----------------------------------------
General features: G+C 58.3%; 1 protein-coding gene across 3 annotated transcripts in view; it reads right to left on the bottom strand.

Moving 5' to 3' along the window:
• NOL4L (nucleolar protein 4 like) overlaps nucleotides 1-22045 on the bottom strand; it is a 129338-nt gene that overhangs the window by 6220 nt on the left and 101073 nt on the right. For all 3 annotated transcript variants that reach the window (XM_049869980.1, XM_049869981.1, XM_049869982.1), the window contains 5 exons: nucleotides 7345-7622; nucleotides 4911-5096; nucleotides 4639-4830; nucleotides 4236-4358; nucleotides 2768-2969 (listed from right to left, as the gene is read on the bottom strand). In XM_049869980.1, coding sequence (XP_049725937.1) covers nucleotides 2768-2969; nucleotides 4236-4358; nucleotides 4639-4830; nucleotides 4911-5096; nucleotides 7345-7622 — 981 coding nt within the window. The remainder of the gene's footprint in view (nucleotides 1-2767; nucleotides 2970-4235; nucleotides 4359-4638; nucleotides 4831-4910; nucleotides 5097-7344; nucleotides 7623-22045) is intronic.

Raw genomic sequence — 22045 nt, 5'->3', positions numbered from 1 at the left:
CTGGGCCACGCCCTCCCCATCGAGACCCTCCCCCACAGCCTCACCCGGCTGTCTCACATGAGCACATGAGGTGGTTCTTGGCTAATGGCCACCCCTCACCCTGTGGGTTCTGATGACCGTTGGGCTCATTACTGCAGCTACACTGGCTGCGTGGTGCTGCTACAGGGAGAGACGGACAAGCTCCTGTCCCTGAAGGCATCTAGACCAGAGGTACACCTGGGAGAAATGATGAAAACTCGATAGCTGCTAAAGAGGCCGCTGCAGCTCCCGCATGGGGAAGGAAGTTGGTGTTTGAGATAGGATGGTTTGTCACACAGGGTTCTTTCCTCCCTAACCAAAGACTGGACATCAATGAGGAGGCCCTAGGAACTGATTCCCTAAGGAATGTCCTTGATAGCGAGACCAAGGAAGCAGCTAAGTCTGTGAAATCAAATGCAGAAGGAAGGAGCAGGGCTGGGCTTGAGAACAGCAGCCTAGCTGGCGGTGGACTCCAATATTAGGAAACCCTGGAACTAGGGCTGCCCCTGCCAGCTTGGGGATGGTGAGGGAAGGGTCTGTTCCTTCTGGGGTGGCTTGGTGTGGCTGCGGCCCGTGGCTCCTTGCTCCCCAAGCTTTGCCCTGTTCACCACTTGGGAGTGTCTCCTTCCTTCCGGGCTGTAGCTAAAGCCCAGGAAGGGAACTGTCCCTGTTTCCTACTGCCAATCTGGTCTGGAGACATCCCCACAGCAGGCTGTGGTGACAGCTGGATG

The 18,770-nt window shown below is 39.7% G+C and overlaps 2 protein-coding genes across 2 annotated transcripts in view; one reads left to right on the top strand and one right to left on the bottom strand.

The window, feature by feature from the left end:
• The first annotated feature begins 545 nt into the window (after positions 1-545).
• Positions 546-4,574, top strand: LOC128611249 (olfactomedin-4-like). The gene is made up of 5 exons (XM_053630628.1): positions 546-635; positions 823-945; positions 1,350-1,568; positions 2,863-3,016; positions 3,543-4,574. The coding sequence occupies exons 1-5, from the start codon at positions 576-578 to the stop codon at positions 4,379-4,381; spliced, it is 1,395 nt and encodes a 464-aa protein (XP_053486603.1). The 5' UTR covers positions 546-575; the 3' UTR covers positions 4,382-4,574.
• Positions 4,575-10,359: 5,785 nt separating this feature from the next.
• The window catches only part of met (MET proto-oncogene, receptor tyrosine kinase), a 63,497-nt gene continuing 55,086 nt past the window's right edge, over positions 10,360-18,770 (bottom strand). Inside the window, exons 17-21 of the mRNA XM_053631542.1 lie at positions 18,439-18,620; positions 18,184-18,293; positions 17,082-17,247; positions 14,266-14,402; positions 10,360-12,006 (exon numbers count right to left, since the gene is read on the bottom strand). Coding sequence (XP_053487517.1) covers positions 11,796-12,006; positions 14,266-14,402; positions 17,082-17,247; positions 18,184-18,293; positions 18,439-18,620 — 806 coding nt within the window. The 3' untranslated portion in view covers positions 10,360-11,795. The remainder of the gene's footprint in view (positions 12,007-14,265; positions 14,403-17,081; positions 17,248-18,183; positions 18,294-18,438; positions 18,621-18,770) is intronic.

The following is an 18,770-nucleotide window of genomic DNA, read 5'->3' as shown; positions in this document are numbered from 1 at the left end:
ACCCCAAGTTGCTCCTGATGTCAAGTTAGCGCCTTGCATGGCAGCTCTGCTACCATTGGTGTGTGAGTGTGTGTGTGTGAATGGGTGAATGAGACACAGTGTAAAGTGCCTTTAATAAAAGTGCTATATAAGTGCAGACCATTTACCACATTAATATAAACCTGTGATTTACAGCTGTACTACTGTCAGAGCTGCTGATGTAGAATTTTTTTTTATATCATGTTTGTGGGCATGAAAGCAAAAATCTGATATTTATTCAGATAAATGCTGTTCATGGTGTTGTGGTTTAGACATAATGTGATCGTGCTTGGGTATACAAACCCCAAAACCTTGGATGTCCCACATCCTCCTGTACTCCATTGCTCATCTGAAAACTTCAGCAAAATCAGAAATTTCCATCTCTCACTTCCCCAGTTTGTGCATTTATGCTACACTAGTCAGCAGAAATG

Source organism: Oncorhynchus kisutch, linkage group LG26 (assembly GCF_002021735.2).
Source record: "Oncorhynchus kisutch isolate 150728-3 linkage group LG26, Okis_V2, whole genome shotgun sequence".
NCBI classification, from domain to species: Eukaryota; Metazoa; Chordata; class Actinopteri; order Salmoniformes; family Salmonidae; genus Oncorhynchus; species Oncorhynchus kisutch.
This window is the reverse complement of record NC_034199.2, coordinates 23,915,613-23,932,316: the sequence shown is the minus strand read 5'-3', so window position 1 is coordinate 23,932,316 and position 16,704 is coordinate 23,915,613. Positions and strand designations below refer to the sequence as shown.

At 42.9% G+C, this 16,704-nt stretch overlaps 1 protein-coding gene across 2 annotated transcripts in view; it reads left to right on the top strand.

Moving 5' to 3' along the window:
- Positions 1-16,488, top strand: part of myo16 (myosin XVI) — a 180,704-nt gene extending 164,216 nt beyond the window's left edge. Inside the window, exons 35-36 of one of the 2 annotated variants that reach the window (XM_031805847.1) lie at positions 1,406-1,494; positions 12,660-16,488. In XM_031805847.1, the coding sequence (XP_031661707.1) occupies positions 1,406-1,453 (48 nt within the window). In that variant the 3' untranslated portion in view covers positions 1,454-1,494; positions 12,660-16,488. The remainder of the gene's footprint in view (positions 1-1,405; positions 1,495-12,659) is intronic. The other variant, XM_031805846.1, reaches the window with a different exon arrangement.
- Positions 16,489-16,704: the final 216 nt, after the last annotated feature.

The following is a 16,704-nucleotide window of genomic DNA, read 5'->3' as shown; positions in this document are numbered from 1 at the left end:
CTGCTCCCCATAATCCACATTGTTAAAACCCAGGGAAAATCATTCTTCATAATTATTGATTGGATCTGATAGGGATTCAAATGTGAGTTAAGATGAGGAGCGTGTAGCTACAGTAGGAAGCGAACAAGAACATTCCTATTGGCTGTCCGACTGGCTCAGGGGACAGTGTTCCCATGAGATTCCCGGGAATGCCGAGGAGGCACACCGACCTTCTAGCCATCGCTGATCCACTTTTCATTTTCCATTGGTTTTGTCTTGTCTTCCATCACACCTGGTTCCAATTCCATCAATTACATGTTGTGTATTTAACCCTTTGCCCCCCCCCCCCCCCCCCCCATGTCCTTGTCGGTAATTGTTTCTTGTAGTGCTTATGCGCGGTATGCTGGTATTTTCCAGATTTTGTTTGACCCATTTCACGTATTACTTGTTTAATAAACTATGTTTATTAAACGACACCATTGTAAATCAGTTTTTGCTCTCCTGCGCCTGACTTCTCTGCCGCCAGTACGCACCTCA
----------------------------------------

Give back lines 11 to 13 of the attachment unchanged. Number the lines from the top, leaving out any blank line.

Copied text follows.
• The window catches only part of met (MET proto-oncogene, receptor tyrosine kinase), a 63,497-nt gene continuing 55,086 nt past the window's right edge, over positions 10,360-18,770 (bottom strand). Inside the window, exons 17-21 of the mRNA XM_053631542.1 lie at positions 18,439-18,620; positions 18,184-18,293; positions 17,082-17,247; positions 14,266-14,402; positions 10,360-12,006 (exon numbers count right to left, since the gene is read on the bottom strand). Coding sequence (XP_053487517.1) covers positions 11,796-12,006; positions 14,266-14,402; positions 17,082-17,247; positions 18,184-18,293; positions 18,439-18,620 — 806 coding nt within the window. The 3' untranslated portion in view covers positions 10,360-11,795. The remainder of the gene's footprint in view (positions 12,007-14,265; positions 14,403-17,081; positions 17,248-18,183; positions 18,294-18,438; positions 18,621-18,770) is intronic.

The following is an 18,770-nucleotide window of genomic DNA, read 5'->3' as shown; positions in this document are numbered from 1 at the left end:
ACCCCAAGTTGCTCCTGATGTCAAGTTAGCGCCTTGCATGGCAGCTCTGCTACCATTGGTGTGTGAGTGTGTGTGTGTGAATGGGTGAATGAGACACAGTGTAAAGTGCCTTTAATAAAAGTGCTATATAAGTGCAGACCATTTACCACATTAATATAAACCTGTGATTTACAGCTGTACTACTGTCAGAGCTGCTGATGTAGAATTTTTTTTTATATCATGTTTGTGGGCATGAAAGCAAAAATCTGATATTTATTCAGATAAATGCTGTTCATGGTGTTGTGGTTTAGACATAATGTGATCGTGCTTGGGTATACAAACCCCAAAACCTTGGATGTCCCACATCCTCCTGTACTCCATTGCTCATCTGAAAACTTCAGCAAAATCAGAAATTTCCATCTCTCACTTCCCCAGTTTGTGCATTTATGCTACACTAGTCAGCAGAAATG